Researchers have extensively documented the issues in quantity and quality of media coverage of the Paralympic Games. The lack of coverage and stereotypical representations can be attributed to a variety of structural and cultural factors, notably including journalistic norms and values. This scholarly commentary proposes a reconsideration of journalistic values in order to argue that sports journalists have a professional responsibility to cover the Paralympics and issues of disability for at least three reasons: (a) The Paralympics are an elite-level, international sporting event and thus merit sport-focused coverage, (b) sport journalists have an ethical obligation to include diverse perspectives in reporting and to challenge stereotypes, and (c) sport is intertwined with social issues and requires contextualized reporting. The commentary concludes with recommendations for sport communication and journalism education.
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Dunja Antunovic and Andrea Bundon
Dunja Antunovic and Marie Hardin
The emergence of social media has provided a space for discourse and activism about sports that traditional media outlets tend to ignore. Using a feminist theoretical lens, a textual analysis of selected blogs on the Women Talk Sports blog network was conducted to determine how fandom and advocacy for women’s sports were expressed in blog posts. The analysis indicated that bloggers enhance the visibility of women’s sports, but their engagement with social issues varies. Some bloggers may reproduce hegemonic norms around sports and gendered sporting bodies, while others may offer a more critical, decidedly feminist view and challenge dominant ideologies. While the blogosphere, and particularly networks such as Women Talk Sports, can serve as a venue for activism around women’s sports and the representation of athletic bodies, its potential to do so may be unmet without a more critical perspective by participants.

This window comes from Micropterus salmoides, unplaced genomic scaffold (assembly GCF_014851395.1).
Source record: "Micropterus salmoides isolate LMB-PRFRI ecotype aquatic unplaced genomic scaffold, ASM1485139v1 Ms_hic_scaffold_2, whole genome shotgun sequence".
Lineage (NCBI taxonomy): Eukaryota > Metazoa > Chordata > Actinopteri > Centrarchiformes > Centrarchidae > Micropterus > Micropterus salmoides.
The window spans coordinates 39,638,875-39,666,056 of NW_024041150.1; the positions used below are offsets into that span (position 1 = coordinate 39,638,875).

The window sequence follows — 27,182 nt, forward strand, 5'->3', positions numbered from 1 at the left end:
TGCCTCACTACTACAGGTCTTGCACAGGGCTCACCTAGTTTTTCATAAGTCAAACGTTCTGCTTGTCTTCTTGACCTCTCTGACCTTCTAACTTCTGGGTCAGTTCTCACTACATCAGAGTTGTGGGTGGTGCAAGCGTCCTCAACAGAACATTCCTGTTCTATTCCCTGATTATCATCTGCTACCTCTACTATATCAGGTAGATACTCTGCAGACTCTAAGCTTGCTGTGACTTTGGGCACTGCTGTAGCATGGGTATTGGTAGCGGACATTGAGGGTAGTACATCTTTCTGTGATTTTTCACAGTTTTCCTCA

Agnes Kovacs, Tamas Doczi, and Dunja Antunovic
The Olympic Games are among the most followed events in the world, so athletes who participate there are exceptionally interesting for the media. This research investigated Olympians’ social media use, sport journalists’ attitudes about Olympians’ social media use, and the role of social media in the relationship between Olympians and sport journalists in Hungary. The findings suggest that most Hungarian Olympians do not think that being on social media is an exceptionally key issue in their life, and a significant portion of them do not have public social media pages. However, sport journalists would like to see more information about athletes on social media platforms. The Hungarian case offers not only a general understanding of the athlete–journalist relationship, and the role of social media in it, but also insight into the specific features of the phenomenon in a state-supported, hybrid sport economy.
Marie Hardin, Dunja Antunovic, Steve Bien-Aimé, and Ruobing Li
Sport-talk radio has been recognized, along with other forms of sports media, as a masculine space where women’s value as athletes and fans is diminished. Little is known, however, about the gendered dynamics of sport-talk-radio production. This study used a survey of programming directors from across the United States to explore issues around the employment of women and coverage of women’s sport by local stations. Results suggest that many stations do not employ any women, although more than half do. Still, leadership positions belong primarily to men. Programming directors see little value in women’s sport for their listeners and make decisions that reinforce their vision of an audience that also sees little value in women’s sport. Using a feminist lens, the authors speculate on the impact that women in positions of power could have on programming if their representation moved beyond token status, while acknowledging the realities of the sport-media workplace.